Within 10 days of purchase, we had a work day with friends who helped us get trash and old stuff out of the attic (crutches, light fixtures, lots of cardboard). We threw most of it out of the attic window, then sorted it to burn pile, landfill, etc. That day we also continued the upstairs bathroom demolition of walls and large fixtures. My husband, our 2 kids, and I had already begun working on the house prior to that, and I had removed a lot of door and wall trim to save and reuse, the day before. Some of the work crew removed nails from that trim for us.

drywall unpainted
The kitchen wall that we had to tear out the plaster and replace with drywall.

We didn’t know how dusty demolition of plaster would be. Thankfully, we had ordered N95 masks for our volunteers. My husband had also gotten me a very nice respirator mask and I am so thankful for it! I use it nearly every day— Since my pleurisy several years ago, and childhood asthma, I just cannot handle extra dust.


The house has ugly drop ceilings mostly everywhere. We didn’t know what would be behind those panels– but now we know— lots of plumbing pipes, hot water baseboard pipes, and electrical wires. Far too many to remove the drop ceilings…. So I have plans to make them prettier instead.

There are also ugly ceiling fans to go with each ugly ceiling, because there is no AC– and we don’t have plans to update that anytime soon…. I’m so excited for what I’ve found to replace those ugly ceiling fans…. I can’t wait to show you!!

And speaking of ceilings…. the ceiling in our son’s 2nd story room had lots of surprises. It had lots of layers…. mouse nests, and a plaster ceiling in awful condition. After a friend helped me get the first few layers off, and I worked to get another layer off, my husband and I worked together to get the plaster ceiling off. It is good that we did, because then we could see the roof (because that is the part of the house without an attic over it) and now we can fix and seal those rodent and weather potential problems. Such a lot of work!! [The latest information says we will be replacing this room’s roof— it was clearly leaking…]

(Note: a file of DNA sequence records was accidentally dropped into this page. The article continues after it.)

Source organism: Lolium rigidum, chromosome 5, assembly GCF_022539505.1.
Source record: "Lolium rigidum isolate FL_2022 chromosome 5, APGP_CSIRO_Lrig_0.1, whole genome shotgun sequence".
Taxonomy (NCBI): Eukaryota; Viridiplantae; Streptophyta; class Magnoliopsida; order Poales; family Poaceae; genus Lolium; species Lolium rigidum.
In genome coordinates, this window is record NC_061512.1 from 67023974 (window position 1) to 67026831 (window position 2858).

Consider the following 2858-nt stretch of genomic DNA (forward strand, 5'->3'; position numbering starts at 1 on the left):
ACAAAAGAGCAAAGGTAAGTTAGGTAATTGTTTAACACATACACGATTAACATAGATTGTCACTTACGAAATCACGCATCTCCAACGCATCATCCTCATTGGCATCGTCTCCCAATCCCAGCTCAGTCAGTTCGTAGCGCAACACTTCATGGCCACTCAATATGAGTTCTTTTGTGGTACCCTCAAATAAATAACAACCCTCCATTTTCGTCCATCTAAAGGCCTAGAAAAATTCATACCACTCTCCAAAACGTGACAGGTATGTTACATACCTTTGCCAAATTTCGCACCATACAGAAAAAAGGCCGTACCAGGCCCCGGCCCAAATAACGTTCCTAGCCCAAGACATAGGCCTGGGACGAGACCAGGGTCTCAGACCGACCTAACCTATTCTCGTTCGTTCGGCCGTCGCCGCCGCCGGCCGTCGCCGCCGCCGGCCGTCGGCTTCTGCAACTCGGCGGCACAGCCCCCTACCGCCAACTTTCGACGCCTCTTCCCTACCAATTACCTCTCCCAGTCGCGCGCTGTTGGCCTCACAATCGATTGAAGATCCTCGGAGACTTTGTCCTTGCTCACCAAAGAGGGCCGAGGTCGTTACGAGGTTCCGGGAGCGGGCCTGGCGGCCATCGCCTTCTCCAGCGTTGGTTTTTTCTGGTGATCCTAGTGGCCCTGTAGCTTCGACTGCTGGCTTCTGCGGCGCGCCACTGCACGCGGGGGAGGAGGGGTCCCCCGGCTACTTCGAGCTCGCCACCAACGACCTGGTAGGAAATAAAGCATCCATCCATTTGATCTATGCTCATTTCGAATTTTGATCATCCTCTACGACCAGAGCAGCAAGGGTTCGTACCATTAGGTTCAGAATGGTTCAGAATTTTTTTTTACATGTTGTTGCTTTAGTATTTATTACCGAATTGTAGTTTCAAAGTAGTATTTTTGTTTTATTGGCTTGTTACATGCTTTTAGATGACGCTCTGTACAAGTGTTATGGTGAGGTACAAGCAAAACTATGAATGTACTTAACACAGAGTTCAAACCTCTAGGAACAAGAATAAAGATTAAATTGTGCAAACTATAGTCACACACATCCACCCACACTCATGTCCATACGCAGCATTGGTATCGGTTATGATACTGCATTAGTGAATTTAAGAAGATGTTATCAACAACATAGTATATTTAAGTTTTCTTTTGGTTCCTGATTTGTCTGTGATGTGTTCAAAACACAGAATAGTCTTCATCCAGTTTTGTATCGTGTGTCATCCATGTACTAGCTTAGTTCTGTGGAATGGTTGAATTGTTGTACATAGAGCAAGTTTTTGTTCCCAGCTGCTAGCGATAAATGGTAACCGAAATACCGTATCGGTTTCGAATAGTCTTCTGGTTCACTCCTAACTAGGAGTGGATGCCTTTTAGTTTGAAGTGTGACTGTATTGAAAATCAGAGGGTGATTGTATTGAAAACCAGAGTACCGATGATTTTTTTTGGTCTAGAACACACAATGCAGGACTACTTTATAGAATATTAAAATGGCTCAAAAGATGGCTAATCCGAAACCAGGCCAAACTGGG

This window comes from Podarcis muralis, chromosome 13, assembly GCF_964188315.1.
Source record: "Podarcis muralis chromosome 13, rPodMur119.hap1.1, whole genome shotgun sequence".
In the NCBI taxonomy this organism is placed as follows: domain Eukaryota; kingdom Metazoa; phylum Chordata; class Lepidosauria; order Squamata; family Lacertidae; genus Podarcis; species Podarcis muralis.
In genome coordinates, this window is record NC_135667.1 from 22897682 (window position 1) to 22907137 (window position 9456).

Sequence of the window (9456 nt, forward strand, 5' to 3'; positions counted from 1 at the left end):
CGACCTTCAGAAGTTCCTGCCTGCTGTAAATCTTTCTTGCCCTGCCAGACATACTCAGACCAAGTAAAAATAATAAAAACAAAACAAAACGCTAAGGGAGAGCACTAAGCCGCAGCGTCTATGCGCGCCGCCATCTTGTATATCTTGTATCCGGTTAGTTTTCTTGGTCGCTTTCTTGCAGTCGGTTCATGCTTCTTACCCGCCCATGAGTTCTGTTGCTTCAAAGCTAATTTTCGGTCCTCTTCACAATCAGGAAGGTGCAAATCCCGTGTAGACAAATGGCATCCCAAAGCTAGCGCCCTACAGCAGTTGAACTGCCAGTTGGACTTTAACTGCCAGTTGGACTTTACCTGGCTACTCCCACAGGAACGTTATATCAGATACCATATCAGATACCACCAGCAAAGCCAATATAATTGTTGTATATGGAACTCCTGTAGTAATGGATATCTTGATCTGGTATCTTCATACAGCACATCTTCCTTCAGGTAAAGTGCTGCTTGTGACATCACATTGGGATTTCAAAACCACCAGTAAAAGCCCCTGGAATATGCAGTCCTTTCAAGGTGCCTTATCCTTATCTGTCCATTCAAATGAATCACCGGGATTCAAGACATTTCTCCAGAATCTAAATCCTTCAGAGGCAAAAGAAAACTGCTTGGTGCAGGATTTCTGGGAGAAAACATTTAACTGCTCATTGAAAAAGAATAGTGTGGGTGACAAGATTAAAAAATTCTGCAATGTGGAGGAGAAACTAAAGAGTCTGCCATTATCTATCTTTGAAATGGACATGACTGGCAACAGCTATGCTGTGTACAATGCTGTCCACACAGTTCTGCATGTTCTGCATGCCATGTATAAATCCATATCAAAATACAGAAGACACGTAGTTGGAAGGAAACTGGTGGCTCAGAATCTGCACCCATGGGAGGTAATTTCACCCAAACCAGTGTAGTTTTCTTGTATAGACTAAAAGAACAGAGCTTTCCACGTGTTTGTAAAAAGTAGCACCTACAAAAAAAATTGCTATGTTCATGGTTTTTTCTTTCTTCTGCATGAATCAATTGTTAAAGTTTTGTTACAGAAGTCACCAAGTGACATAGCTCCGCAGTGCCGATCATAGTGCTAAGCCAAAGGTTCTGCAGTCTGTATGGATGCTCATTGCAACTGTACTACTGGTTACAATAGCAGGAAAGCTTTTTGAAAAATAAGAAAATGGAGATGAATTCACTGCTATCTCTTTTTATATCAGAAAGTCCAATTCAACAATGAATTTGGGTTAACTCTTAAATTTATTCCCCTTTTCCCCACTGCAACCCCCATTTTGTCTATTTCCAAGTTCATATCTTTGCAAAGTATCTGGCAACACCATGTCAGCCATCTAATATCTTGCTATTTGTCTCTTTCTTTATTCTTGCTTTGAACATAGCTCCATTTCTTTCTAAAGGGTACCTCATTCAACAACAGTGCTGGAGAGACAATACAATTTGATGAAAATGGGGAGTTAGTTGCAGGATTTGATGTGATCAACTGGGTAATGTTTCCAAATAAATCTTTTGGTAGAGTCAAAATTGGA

Roof unfinished

Everywhere we turn, there is more work. After 3 weeks, the novelty of owning a farmhouse and flipping it had worn off. Three weeks felt like it had been 6 weeks — maybe because we had gotten about 6 weeks worth of work done! But after all of the tearing down, there is finally some building happening.


I’m really thankful that we are able to work on this house without living in it at the same time. It would just be impossible, with the condition that this house was in. We realize that the more we can do before we move in, the easier it will be. We are focused on getting the essential places ready for us to move in, and finish the non-essentials later. The essentials for us are: our bedrooms, the upstairs bathroom, kitchen, and laundry room.

We are so thankful that good friends have helped us more than once– whole day family workdays where we got so very much accomplished!! We are thankful that a good plumber gave us 3 days early on, at a great price (and he’s coming again in a few days!). We are thankful for a great handyman/contractor at a reasonable price that just practically fell in place at the last minute. We are thankful for safety (Well, except for that time our son got poison ivy a few weeks ago….). We are thankful the house didn’t burn down last Monday night…. I’ll tell you that story another time!!! We know that “Except the Lord build the house, they labor in vain that build it.”

wall with plaster torn off
The beam in the corner reminds one of a barn….

p.s. Since the house isn’t livable yet, and the floors are rough, uncared for old wood floors, we have been saying that the house feels more like a barn than a house. And then the handyman found this diagonal beam in the wall, and said that this house seems to have been built more like a barn than like a house…. who knows? Maybe it was! And maybe that’s why it feels like a barn! [We have been told that this house is older than 1900 — a Civil War era house. Who knows?!]